In a previous blog post, I set out several discussion points that I raise with my clients in our pre-hearing conferences. One of those discussion points has to do with “credibility” – are you a believable witness?
While I think that the quality and nature of your medical record functions as the most important factor as to whether your case will be approved, your credibility is almost as important.
When I refer to credibility, I am speaking of whether you come across as truthful and believable. Credibility is not something you can manufacture – if your medical condition is not serious and you could perform work, you will face a difficult time winning. However, it is possible for a truthful, legitimately disabled person to lose because he or she did not appear believable in his/her testimony.
Realize that every claimant that a judge meets during the day is asserting that he/she is disabled. Therefore, your demeanor and your testimony must come across as believable in order to be successful at the hearing. Here are some tips on how to come across as a credible witness at a Social Security Disability hearing.
1. Dress Appropriately
Chosen court attire often aids in determining the credibility of the claimant. Wherein State and Federal courts require a minimum of casual dress, Social Security hearings are generally less formal. Although informal, how a claimant dresses should be such that it conveys respect to the Administrative Law Judge (ALJ). Torn blue jeans and tank tops are examples of clothing that should be avoided at a disability hearing. This is not to say that you have to dress formal; donning formal clothing is unnecessary, and in fact, can send a conflicting message to the judge. For example, an applicant wearing high heels although she insists that she cannot walk without pain will definitely make any testimony she gives less credible. A rule of thumb is to dress conservatively but comfortably.
2. Be specific in your answers
An individual’s ability to answer with informative responses to questions posed by a judge will result in the individual’s testimony being credible. For instance, during a hearing, it is common for the ALJ to ask the applicant questions regarding his/her physical ability. Questions like “How far can you walk?”; “How much weight can you carry?”; and “How long can you sit?” are all questions that an applicant can expect to be asked of him/her during a hearing. It is extremely hard for a judge to consider the profound effect of an individual’s impairment if the applicant responds to a judge’s inquiry with “I don’t know.” If an applicant fails to be specific, then the judge will more than likely consider answers of this type not credible.
3. Don’t over-exaggerate your pain
Physical pain is common to most disabilities. An individual’s disability caseworker as well as any ALJ expects disability applicants to list pain as a chief complaint. As such, it is common during the hearing for the Judge to inquire as to the level of pain that a claimant experiences on a routine basis. Again, although a degree of physical pain is expected, stating pain consistently at level 10 is considered an exaggeration and will result in that portion of the individual’s testimony not being considered. The basis for this decision is that a consistent pain at level 10 would result in a mental deficiency. It is unlikely that the individual experiencing pain at level ten 24 hours a day, 7 days a week, would be able to be present during a hearing, much less offer supporting and competent testimony. A rule of thumb for describing pain is to state the pain experienced in percentages. For example, an individual may experience pain at level five, seventy-five percent of the days, while the other twenty-five percent is at a level 10. It is also helpful to describe any events that trigger an increase in pain. For instance, individuals with RSD, a nerve condition, experience an increase in pain during cold weather. Doing this will also help you to come across as being specific.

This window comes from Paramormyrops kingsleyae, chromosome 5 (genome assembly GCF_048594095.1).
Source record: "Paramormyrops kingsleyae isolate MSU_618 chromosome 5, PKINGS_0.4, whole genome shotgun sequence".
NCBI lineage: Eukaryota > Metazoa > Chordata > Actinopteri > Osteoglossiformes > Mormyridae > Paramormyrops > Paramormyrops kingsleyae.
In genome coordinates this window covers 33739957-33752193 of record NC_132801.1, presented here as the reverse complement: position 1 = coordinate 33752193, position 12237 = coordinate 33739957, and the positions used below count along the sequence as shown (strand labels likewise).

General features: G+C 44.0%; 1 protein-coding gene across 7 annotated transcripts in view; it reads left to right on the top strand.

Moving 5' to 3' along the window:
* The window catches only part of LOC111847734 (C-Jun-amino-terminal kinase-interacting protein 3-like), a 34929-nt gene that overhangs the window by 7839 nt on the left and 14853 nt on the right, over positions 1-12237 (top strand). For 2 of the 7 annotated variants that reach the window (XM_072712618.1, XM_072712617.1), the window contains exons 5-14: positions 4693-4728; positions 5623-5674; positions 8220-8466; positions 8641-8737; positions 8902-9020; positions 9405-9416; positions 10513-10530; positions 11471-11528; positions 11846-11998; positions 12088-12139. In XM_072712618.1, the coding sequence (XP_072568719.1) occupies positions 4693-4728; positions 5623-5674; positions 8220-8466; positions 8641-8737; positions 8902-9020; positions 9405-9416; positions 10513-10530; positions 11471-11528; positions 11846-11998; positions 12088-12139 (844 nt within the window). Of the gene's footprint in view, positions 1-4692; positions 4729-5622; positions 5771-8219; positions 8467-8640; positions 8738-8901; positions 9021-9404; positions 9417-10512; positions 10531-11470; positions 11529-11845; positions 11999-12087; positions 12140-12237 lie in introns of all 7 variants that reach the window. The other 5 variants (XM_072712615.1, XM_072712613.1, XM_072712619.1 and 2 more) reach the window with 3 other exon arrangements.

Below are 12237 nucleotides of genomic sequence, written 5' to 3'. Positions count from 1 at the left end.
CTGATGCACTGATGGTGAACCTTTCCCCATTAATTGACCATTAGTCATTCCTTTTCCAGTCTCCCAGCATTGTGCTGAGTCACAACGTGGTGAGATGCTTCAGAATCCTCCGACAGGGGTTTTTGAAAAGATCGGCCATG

So, before you attend your Social Security Disability hearing, just remember that credibility is an important element and be thinking of ways to appear credibly. Without credibility, even a deserving claimant’s chance of receiving benefits is compromised.
Jonathan Ginsberg represents Social Security disability claimants in Georgia. In practice for over 23 years, Jonathan publishes a widely known disability blog, a podcast and several disability web sites. In 2004, Jonathan published a "how to" book about Social Security disability called the Disability Answer Guide. Jonathan lives with his wife and 2 children in Atlanta.
Latest posts by Jonathan (see all)
- Part Time Work Before and After Your SSD Award - September 4, 2015
- Disabled Baseball Star Waits for Disability Decision - April 6, 2015
- WSJ Editorial Slamming Social Security Disability Riddled with Errors of Fact - March 10, 2015